Everything You Need To Know About Cut Flowers

A beautiful flower can be the perfect way to show your love for someone.

From get-well-soon wishes to happy anniversary gifts, flowers are used for all sorts of things.

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Flowers are also used to offer your condolences at funerals or congratulate someone on graduating. They are more affordable than jewelry and convenient to purchase for any occasion.

Since they are used for so many events in our society, let’s learn a little about them.

The Flower Industry

The cut flower industry is a very profitable and huge market that spans across every country. It has been estimated that the cut flower industry makes over $33 billion every year. The flower industry started to gain traction in the early 19th century in England. The United States, Japan, and the Netherlands accounted for almost half of the flower trade of the world.

After the 1990s, the trend started shifting. The flower industry has slowly started moving to tropical locations for production. Countries like Ethiopia, Kenya, Colombia, and Ecuador are favorable for a lot of flower harvests since they experience the right sort of climate conditions. The labor costs in the countries are also low, which can help the cut flower industry save millions every year.

The Most Popular Cut Flowers

The most popular cut flowers are definitely roses! They are a symbol of beauty, romance, and love – perfect for your loved ones. They come in all sorts of colorful shades, including red, purple, pink, peach, orange, coral, and white. While roses are grown across the globe due to their popularity, the biggest exporter is the Netherlands.

Other trendy cut flowers include:

  1. Irises come in all sorts of lovely colors include deep purple, bluish-purple, white, yellow, and lavender. They have pointed, thin, and long leaves.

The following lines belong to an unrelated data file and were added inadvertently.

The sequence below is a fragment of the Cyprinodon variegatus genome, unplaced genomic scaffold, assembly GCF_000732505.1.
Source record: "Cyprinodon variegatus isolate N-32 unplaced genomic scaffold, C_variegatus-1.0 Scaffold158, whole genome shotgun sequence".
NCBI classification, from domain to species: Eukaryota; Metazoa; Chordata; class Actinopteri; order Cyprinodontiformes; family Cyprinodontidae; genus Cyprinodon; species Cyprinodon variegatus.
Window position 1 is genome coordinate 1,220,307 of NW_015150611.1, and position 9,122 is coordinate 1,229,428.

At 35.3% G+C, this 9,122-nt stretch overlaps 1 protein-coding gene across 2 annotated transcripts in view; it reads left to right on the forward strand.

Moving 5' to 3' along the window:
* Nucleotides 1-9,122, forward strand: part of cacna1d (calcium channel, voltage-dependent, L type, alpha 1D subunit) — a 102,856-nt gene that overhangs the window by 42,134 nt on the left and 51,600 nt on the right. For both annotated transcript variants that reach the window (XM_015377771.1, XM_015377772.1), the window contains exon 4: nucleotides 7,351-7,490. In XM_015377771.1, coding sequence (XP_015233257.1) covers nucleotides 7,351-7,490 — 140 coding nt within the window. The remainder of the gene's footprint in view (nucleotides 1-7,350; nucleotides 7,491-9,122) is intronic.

2. Tulip cut flowers come in purple, lavender, red, orange, pink, peach, yellow, white, and bi-colors. They last for 1-7 days in the vase.
  3. Snapdragons come in white, lavender, purple, pink, burgundy, yellow, and orange. They can last up to 5-10 days in the vase.
  4. Aster flowers come in pink, white, lavender, hot pink, purple, red, and white. They have pretty yellow centers and resemble daisies.
  5. Gladiolus flowers come in cream, green, white, buff, yellow, orange, salmon, red, lavender, blue, purple, and terra cotta. They can last for 7 to 10 days in the vase with ease.
  6. Many recipes substitute tulip bulbs for onions.
  7. Chrysanthemums are considered unlucky in Malta and are associated with funerals.
  8. Saffron, one of the most expensive spices in the world, is made from the Cronus flower.
  9. Almost 605 of all cut flowers that are grown in the United States are harvested in California.
  10. Centuries ago, Vikings tried to invade Scotland but were slowed down by wild thistle patches. This gave the Scots enough time to escape, which is why the wild thistle flower is named as Scotland’s National Flower.

Interesting Facts about Cut Flowers

  • Flowers appeared around 140 million years ago. Before that time, the earth was dominated by cone and fern bearing trees.
  • Tulips were more valuable than gold in the 1600s in Holland.
  • Orchids don’t really need soil to grow since they get all of their necessary nutrients from the air.
  • Broccoli is classified as a flower.
  • All flowers don’t smell good. The strangest, smelliest, and the rarest flower is the Corpse flower. It smells like rotting flesh and rises over 8 feet tall.
  • The Bird of Paradise is a famed plant that looks like a tropical bird.
  • Roses are closely related to raspberries, apples, peaches, cherries, plums, pears, and nectarines.
  • Aster leaves were burnt by ancient civilizations to protect against evil spirits.

Moving Forward with Cut Flowers

As we have learned, cut flowers are an integral part of our rituals and traditions. However, we need to be more careful about how we grow them since they can negatively impact the environment otherwise. It is important to push for locally-grown flowers. Growing flowers without any harmful pesticides and ones that are friendly to the local bee population is always a great idea.

These eco-friendly flowers are sometimes referred to as ‘slow flowers.’ The intention here is to grow the flowers in such a way that you don’t rush the process with any artificial interventions or harmful chemicals. This process makes them friendlier to the environment as well as healthier for the consumer.

Any step we take towards a healthier, safer future can make a huge difference. This is why we need to stop and consider our impact on the environment every single day. For the next birthday, anniversary, or celebration, get eco-friendly flowers for your loved ones!

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